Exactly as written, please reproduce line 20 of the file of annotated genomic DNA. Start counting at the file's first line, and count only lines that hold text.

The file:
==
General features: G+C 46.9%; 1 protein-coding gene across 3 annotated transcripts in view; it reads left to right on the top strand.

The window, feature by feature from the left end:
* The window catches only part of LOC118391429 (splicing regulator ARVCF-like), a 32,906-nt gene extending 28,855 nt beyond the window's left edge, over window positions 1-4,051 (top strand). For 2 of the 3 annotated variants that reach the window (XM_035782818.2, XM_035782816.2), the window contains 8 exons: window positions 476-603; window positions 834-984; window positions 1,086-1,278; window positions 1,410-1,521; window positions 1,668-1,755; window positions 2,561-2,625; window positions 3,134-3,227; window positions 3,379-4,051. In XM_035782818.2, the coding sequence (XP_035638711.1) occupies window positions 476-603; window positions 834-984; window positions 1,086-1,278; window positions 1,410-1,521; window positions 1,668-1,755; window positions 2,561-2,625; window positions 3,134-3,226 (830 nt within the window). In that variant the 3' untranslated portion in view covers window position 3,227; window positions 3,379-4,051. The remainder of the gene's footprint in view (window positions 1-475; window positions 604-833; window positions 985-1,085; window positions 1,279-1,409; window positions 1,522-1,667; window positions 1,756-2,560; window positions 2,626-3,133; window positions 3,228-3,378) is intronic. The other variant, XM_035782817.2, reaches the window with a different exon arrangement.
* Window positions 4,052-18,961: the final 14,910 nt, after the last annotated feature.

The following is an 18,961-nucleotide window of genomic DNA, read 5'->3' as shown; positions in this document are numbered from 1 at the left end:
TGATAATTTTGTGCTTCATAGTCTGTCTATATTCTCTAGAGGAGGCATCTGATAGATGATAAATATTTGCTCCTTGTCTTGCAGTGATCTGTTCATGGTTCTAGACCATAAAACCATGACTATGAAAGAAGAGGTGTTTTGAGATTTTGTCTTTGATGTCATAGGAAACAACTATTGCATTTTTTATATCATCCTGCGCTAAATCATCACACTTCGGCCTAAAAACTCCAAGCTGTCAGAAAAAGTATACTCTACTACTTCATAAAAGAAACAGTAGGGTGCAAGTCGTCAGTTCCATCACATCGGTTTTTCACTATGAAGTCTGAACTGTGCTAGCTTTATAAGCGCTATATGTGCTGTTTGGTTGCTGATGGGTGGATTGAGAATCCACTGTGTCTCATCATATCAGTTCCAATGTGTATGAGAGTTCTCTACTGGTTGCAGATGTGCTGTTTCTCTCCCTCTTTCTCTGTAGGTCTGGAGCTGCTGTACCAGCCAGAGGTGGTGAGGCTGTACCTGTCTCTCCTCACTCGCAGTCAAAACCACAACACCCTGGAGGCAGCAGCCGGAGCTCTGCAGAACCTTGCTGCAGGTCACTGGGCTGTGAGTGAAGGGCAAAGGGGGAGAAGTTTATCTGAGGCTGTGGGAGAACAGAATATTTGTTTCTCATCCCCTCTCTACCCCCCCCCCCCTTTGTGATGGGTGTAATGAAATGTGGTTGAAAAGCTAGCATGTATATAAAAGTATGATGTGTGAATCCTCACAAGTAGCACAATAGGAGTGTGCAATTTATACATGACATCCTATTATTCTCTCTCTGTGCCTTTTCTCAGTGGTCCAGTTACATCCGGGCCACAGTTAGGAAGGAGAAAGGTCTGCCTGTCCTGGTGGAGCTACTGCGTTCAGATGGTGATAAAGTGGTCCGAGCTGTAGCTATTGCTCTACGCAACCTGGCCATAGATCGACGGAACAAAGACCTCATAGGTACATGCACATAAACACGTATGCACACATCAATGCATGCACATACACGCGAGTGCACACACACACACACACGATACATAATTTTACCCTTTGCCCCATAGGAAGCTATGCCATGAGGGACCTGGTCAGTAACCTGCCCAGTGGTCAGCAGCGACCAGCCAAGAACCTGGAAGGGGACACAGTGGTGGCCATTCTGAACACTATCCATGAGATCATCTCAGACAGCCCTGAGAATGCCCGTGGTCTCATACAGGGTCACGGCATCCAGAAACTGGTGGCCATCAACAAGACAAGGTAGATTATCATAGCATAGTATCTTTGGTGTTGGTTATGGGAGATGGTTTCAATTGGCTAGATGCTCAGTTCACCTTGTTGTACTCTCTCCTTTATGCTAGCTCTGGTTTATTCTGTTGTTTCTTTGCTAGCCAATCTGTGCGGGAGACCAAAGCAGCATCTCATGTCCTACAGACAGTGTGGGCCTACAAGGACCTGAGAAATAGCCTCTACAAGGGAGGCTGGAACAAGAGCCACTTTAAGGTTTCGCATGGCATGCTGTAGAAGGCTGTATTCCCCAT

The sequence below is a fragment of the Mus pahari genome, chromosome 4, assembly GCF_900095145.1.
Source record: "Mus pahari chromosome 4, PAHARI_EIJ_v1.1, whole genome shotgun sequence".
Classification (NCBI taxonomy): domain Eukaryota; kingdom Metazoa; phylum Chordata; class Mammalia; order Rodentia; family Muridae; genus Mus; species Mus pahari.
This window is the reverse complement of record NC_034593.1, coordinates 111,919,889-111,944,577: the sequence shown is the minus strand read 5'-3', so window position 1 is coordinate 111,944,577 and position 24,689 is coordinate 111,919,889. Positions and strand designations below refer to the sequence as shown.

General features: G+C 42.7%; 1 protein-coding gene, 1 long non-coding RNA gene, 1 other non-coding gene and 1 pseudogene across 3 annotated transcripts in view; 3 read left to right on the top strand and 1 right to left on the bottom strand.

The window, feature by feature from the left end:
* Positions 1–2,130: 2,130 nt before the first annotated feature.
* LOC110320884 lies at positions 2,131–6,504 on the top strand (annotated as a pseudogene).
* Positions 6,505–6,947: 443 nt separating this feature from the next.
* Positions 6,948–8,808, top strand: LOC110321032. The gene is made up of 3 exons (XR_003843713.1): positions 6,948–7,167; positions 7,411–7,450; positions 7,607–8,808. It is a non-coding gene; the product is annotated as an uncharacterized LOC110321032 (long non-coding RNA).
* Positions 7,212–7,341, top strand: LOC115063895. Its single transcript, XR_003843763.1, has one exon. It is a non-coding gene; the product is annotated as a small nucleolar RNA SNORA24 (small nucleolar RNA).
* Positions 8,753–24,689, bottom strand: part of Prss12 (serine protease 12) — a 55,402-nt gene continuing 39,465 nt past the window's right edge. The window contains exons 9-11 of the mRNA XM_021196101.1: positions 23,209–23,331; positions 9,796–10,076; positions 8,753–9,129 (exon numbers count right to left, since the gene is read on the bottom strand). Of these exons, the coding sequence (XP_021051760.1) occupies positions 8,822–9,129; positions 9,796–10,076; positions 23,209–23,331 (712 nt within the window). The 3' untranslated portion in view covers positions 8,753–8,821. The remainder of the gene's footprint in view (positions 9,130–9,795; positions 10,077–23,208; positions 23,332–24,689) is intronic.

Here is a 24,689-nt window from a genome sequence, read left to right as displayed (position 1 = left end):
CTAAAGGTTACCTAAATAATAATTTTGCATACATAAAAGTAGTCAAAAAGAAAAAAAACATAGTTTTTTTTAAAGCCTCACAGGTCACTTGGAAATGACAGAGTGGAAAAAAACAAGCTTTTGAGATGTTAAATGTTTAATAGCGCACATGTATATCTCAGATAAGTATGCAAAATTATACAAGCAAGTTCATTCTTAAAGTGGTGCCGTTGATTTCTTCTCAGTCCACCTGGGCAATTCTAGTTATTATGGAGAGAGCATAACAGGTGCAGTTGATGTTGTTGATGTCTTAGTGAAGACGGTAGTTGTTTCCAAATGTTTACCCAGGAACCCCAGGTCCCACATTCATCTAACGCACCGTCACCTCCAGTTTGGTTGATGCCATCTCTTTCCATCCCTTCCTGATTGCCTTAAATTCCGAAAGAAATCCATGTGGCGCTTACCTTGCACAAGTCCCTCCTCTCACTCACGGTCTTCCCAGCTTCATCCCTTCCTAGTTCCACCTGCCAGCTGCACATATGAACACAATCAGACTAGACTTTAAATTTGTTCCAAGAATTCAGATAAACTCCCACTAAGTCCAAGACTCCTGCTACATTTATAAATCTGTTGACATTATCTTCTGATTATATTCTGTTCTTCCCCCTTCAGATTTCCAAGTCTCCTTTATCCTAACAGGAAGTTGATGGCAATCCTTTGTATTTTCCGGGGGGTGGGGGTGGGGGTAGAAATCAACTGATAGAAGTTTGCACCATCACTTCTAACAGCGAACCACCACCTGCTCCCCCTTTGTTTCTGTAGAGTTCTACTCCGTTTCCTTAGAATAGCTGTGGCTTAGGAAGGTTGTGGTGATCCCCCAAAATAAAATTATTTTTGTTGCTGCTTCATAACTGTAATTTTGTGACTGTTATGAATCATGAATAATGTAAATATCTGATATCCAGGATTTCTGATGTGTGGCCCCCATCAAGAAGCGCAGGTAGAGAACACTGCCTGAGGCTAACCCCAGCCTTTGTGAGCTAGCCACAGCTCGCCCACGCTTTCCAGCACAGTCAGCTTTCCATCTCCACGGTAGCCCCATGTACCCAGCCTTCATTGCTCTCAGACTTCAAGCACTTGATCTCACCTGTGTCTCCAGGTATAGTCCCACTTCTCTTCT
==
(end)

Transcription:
CTAAAGGTTACCTAAATAATAATTTTGCATACATAAAAGTAGTCAAAAAGAAAAAAAACATAGTTTTTTTTAAAGCCTCACAGGTCACTTGGAAATGACAGAGTGGAAAAAAACAAGCTTTTGAGATGTTAAATGTTTAATAGCGCACATGTATATCTCAGATAAGTATGCAAAATTATACAAGCAAGTTCATTCTTAAAGTGGTGCCGTTGATTTCTTCTCAGTCCACCTGGGCAATTCTAGTTATTATGGAGAGAGCATAACAGGTGCAGTTGATGTTGTTGATGTCTTAGTGAAGACGGTAGTTGTTTCCAAATGTTTACCCAGGAACCCCAGGTCCCACATTCATCTAACGCACCGTCACCTCCAGTTTGGTTGATGCCATCTCTTTCCATCCCTTCCTGATTGCCTTAAATTCCGAAAGAAATCCATGTGGCGCTTACCTTGCACAAGTCCCTCCTCTCACTCACGGTCTTCCCAGCTTCATCCCTTCCTAGTTCCACCTGCCAGCTGCACATATGAACACAATCAGACTAGACTTTAAATTTGTTCCAAGAATTCAGATAAACTCCCACTAAGTCCAAGACTCCTGCTACATTTATAAATCTGTTGACATTATCTTCTGATTATATTCTGTTCTTCCCCCTTCAGATTTCCAAGTCTCCTTTATCCTAACAGGAAGTTGATGGCAATCCTTTGTATTTTCCGGGGGGTGGGGGTGGGGGTAGAAATCAACTGATAGAAGTTTGCACCATCACTTCTAACAGCGAACCACCACCTGCTCCCCCTTTGTTTCTGTAGAGTTCTACTCCGTTTCCTTAGAATAGCTGTGGCTTAGGAAGGTTGTGGTGATCCCCCAAAATAAAATTATTTTTGTTGCTGCTTCATAACTGTAATTTTGTGACTGTTATGAATCATGAATAATGTAAATATCTGATATCCAGGATTTCTGATGTGTGGCCCCCATCAAGAAGCGCAGGTAGAGAACACTGCCTGAGGCTAACCCCAGCCTTTGTGAGCTAGCCACAGCTCGCCCACGCTTTCCAGCACAGTCAGCTTTCCATCTCCACGGTAGCCCCATGTACCCAGCCTTCATTGCTCTCAGACTTCAAGCACTTGATCTCACCTGTGTCTCCAGGTATAGTCCCACTTCTCTTCT